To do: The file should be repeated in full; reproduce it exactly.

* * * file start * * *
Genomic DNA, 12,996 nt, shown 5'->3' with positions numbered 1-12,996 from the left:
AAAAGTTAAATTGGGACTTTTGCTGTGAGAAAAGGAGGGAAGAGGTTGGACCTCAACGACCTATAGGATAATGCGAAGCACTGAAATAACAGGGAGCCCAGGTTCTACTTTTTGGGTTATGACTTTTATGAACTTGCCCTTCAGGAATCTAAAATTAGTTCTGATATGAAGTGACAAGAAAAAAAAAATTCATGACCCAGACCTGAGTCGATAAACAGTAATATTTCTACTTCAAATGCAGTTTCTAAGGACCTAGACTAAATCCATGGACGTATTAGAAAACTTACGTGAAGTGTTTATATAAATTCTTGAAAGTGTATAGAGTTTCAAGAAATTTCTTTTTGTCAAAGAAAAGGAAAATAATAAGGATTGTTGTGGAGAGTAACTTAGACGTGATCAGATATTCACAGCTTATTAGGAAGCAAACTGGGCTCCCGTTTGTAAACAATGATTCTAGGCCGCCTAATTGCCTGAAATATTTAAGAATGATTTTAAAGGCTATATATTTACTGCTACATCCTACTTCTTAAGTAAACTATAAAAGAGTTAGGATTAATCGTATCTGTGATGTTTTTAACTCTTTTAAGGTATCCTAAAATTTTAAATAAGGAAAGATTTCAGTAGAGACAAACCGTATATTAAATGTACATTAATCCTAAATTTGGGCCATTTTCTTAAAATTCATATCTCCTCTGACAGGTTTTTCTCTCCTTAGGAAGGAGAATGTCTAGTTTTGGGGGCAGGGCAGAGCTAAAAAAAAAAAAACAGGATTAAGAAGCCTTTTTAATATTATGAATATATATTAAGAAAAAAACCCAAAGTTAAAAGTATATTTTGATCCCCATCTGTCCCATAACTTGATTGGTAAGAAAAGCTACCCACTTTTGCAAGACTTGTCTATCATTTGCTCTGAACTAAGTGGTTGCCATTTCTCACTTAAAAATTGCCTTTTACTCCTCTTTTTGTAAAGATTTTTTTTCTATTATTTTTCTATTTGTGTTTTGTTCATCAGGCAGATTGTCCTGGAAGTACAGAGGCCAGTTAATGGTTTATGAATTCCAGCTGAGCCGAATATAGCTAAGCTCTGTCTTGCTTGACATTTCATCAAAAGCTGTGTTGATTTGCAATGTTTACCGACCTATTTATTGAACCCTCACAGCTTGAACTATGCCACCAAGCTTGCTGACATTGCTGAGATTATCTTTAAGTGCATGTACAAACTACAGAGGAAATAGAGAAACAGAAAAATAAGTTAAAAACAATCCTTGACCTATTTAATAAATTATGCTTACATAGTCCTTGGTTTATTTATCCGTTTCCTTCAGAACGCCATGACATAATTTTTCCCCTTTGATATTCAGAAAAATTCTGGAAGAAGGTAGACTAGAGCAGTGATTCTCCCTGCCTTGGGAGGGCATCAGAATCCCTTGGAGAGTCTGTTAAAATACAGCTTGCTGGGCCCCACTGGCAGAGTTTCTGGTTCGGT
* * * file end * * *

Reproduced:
Genomic DNA, 12,996 nt, shown 5'->3' with positions numbered 1-12,996 from the left:
AAAAGTTAAATTGGGACTTTTGCTGTGAGAAAAGGAGGGAAGAGGTTGGACCTCAACGACCTATAGGATAATGCGAAGCACTGAAATAACAGGGAGCCCAGGTTCTACTTTTTGGGTTATGACTTTTATGAACTTGCCCTTCAGGAATCTAAAATTAGTTCTGATATGAAGTGACAAGAAAAAAAAAATTCATGACCCAGACCTGAGTCGATAAACAGTAATATTTCTACTTCAAATGCAGTTTCTAAGGACCTAGACTAAATCCATGGACGTATTAGAAAACTTACGTGAAGTGTTTATATAAATTCTTGAAAGTGTATAGAGTTTCAAGAAATTTCTTTTTGTCAAAGAAAAGGAAAATAATAAGGATTGTTGTGGAGAGTAACTTAGACGTGATCAGATATTCACAGCTTATTAGGAAGCAAACTGGGCTCCCGTTTGTAAACAATGATTCTAGGCCGCCTAATTGCCTGAAATATTTAAGAATGATTTTAAAGGCTATATATTTACTGCTACATCCTACTTCTTAAGTAAACTATAAAAGAGTTAGGATTAATCGTATCTGTGATGTTTTTAACTCTTTTAAGGTATCCTAAAATTTTAAATAAGGAAAGATTTCAGTAGAGACAAACCGTATATTAAATGTACATTAATCCTAAATTTGGGCCATTTTCTTAAAATTCATATCTCCTCTGACAGGTTTTTCTCTCCTTAGGAAGGAGAATGTCTAGTTTTGGGGGCAGGGCAGAGCTAAAAAAAAAAAAACAGGATTAAGAAGCCTTTTTAATATTATGAATATATATTAAGAAAAAAACCCAAAGTTAAAAGTATATTTTGATCCCCATCTGTCCCATAACTTGATTGGTAAGAAAAGCTACCCACTTTTGCAAGACTTGTCTATCATTTGCTCTGAACTAAGTGGTTGCCATTTCTCACTTAAAAATTGCCTTTTACTCCTCTTTTTGTAAAGATTTTTTTTCTATTATTTTTCTATTTGTGTTTTGTTCATCAGGCAGATTGTCCTGGAAGTACAGAGGCCAGTTAATGGTTTATGAATTCCAGCTGAGCCGAATATAGCTAAGCTCTGTCTTGCTTGACATTTCATCAAAAGCTGTGTTGATTTGCAATGTTTACCGACCTATTTATTGAACCCTCACAGCTTGAACTATGCCACCAAGCTTGCTGACATTGCTGAGATTATCTTTAAGTGCATGTACAAACTACAGAGGAAATAGAGAAACAGAAAAATAAGTTAAAAACAATCCTTGACCTATTTAATAAATTATGCTTACATAGTCCTTGGTTTATTTATCCGTTTCCTTCAGAACGCCATGACATAATTTTTCCCCTTTGATATTCAGAAAAATTCTGGAAGAAGGTAGACTAGAGCAGTGATTCTCCCTGCCTTGGGAGGGCATCAGAATCCCTTGGAGAGTCTGTTAAAATACAGCTTGCTGGGCCCCACTGGCAGAGTTTCTGGTTCGGT